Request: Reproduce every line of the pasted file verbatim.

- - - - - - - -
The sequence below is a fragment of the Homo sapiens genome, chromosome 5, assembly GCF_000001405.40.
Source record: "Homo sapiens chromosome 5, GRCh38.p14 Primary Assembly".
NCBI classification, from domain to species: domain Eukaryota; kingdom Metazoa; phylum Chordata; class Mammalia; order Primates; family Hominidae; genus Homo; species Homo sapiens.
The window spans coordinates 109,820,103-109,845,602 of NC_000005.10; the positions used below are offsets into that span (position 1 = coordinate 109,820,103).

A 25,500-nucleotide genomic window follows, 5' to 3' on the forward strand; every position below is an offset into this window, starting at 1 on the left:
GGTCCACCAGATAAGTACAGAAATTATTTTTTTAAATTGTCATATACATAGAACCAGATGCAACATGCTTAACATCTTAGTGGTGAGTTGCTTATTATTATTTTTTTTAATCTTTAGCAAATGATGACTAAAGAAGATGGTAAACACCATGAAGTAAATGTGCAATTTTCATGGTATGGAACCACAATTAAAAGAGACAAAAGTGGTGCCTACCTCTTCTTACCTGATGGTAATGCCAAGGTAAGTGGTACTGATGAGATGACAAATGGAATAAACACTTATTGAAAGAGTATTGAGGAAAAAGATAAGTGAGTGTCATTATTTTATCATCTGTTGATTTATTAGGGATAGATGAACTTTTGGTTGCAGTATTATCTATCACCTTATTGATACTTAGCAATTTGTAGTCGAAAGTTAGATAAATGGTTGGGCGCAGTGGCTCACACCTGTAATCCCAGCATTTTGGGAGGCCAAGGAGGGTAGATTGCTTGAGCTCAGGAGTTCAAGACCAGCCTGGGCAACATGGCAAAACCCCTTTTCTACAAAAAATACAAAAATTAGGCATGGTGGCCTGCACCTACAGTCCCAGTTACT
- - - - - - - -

The sequence below is a fragment of the Homo sapiens genome, chromosome 5, assembly GCF_000001405.40.
Source record: "Homo sapiens chromosome 5, GRCh38.p14 Primary Assembly".
NCBI classification, from domain to species: domain Eukaryota; kingdom Metazoa; phylum Chordata; class Mammalia; order Primates; family Hominidae; genus Homo; species Homo sapiens.
The window spans coordinates 109,820,103-109,845,602 of NC_000005.10; the positions used below are offsets into that span (position 1 = coordinate 109,820,103).

A 25,500-nucleotide genomic window follows, 5' to 3' on the forward strand; every position below is an offset into this window, starting at 1 on the left:
GGTCCACCAGATAAGTACAGAAATTATTTTTTTAAATTGTCATATACATAGAACCAGATGCAACATGCTTAACATCTTAGTGGTGAGTTGCTTATTATTATTTTTTTTAATCTTTAGCAAATGATGACTAAAGAAGATGGTAAACACCATGAAGTAAATGTGCAATTTTCATGGTATGGAACCACAATTAAAAGAGACAAAAGTGGTGCCTACCTCTTCTTACCTGATGGTAATGCCAAGGTAAGTGGTACTGATGAGATGACAAATGGAATAAACACTTATTGAAAGAGTATTGAGGAAAAAGATAAGTGAGTGTCATTATTTTATCATCTGTTGATTTATTAGGGATAGATGAACTTTTGGTTGCAGTATTATCTATCACCTTATTGATACTTAGCAATTTGTAGTCGAAAGTTAGATAAATGGTTGGGCGCAGTGGCTCACACCTGTAATCCCAGCATTTTGGGAGGCCAAGGAGGGTAGATTGCTTGAGCTCAGGAGTTCAAGACCAGCCTGGGCAACATGGCAAAACCCCTTTTCTACAAAAAATACAAAAATTAGGCATGGTGGCCTGCACCTACAGTCCCAGTTACT